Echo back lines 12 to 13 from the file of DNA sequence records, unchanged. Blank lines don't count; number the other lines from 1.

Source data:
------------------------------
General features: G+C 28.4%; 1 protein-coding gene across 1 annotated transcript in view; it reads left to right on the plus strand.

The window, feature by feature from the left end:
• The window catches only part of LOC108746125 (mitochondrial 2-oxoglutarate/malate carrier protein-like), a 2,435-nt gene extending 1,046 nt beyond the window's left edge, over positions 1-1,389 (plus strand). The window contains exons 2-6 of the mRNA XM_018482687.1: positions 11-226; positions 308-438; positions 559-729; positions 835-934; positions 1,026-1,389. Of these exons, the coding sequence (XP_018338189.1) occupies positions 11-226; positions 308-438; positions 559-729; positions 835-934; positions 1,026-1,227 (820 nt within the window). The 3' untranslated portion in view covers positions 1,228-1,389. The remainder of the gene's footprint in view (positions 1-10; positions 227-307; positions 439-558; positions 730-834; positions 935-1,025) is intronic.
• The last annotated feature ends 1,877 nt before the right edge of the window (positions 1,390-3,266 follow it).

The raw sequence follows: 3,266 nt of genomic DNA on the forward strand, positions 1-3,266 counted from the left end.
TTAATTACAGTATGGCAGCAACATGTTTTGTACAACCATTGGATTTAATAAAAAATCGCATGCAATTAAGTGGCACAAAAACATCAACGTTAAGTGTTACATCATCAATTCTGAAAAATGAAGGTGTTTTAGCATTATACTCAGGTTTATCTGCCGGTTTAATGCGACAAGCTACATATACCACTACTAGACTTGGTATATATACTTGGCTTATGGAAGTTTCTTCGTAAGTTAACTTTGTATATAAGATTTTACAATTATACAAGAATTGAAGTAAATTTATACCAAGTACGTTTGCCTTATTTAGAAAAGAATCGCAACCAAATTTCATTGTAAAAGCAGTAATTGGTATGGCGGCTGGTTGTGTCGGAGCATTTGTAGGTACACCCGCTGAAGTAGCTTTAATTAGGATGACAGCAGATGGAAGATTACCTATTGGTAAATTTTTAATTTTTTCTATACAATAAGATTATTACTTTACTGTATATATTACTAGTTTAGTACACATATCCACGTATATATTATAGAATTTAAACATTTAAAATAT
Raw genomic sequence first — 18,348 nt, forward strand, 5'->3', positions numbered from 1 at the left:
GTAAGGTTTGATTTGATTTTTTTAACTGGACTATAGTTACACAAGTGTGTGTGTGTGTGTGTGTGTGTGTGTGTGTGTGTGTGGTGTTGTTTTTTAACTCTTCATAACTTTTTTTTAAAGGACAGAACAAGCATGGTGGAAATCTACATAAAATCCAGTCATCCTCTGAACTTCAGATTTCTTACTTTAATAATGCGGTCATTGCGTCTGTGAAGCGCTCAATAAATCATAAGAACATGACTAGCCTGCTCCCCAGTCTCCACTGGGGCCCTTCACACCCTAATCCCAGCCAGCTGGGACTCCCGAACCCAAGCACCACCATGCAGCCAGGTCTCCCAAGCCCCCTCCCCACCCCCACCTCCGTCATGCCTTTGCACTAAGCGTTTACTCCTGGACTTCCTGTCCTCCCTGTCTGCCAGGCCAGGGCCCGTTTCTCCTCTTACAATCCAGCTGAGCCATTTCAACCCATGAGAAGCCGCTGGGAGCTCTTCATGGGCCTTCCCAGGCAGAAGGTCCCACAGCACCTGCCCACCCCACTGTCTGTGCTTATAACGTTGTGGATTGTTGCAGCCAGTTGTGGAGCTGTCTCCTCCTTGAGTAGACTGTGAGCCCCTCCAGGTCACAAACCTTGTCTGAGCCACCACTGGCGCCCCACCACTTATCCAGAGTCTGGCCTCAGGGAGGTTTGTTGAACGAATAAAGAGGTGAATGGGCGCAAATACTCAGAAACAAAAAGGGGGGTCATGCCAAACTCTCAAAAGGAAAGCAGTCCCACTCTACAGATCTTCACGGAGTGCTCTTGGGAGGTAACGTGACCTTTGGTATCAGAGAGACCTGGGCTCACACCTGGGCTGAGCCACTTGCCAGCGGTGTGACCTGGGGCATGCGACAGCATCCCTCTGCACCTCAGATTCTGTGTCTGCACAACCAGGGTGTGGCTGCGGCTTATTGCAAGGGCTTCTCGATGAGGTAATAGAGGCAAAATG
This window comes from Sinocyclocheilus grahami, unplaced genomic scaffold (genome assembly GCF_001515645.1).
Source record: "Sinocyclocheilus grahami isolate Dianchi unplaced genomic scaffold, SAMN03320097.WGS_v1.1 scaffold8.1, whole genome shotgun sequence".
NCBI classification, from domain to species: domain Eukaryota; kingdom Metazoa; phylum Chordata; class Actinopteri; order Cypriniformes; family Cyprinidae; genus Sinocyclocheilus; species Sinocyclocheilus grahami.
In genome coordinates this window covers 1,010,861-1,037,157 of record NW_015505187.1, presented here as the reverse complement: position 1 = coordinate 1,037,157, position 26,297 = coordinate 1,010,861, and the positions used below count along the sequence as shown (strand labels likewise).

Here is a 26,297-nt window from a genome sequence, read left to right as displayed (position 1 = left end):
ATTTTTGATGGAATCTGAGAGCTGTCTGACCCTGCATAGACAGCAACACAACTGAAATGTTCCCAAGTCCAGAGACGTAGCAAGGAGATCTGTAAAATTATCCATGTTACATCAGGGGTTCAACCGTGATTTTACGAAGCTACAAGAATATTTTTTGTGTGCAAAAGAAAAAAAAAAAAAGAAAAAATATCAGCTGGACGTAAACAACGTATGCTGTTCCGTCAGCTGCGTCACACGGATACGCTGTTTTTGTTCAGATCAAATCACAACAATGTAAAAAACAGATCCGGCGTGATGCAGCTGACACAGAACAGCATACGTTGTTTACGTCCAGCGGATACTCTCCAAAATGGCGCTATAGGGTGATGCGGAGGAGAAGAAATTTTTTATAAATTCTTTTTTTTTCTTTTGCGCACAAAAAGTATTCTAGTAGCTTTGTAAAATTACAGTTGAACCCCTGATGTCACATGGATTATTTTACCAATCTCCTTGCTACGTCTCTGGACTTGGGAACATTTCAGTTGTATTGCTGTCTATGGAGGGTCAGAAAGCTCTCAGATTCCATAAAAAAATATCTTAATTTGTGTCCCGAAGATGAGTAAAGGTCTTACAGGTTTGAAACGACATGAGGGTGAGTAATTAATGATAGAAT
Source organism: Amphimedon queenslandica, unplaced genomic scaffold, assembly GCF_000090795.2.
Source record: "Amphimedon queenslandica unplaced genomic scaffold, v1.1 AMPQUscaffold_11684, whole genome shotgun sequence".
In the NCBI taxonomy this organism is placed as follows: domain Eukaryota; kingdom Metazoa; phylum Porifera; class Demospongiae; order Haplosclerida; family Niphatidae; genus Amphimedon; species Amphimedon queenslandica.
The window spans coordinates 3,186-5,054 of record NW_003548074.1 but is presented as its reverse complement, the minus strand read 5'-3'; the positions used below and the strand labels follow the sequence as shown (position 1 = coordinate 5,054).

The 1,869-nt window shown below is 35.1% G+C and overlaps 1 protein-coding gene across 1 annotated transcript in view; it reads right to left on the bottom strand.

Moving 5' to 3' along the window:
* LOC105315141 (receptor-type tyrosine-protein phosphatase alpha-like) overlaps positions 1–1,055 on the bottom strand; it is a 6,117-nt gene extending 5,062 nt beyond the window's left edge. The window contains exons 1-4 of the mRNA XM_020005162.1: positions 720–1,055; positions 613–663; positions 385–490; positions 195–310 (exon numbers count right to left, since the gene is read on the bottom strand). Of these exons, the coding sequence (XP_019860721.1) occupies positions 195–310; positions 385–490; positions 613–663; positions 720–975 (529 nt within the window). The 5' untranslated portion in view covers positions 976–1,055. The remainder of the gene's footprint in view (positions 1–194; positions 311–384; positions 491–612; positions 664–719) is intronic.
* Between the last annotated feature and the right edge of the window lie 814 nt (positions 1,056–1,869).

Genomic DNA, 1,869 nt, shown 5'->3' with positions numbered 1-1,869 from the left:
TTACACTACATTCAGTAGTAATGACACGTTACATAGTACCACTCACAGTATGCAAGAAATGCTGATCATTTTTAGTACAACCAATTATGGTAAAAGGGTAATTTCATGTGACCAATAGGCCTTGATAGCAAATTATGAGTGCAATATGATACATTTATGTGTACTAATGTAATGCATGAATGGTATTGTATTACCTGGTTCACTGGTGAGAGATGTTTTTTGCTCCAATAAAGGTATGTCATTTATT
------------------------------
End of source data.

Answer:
In genome coordinates this window covers 1,010,861-1,037,157 of record NW_015505187.1, presented here as the reverse complement: position 1 = coordinate 1,037,157, position 26,297 = coordinate 1,010,861, and the positions used below count along the sequence as shown (strand labels likewise).

Here is a 26,297-nt window from a genome sequence, read left to right as displayed (position 1 = left end):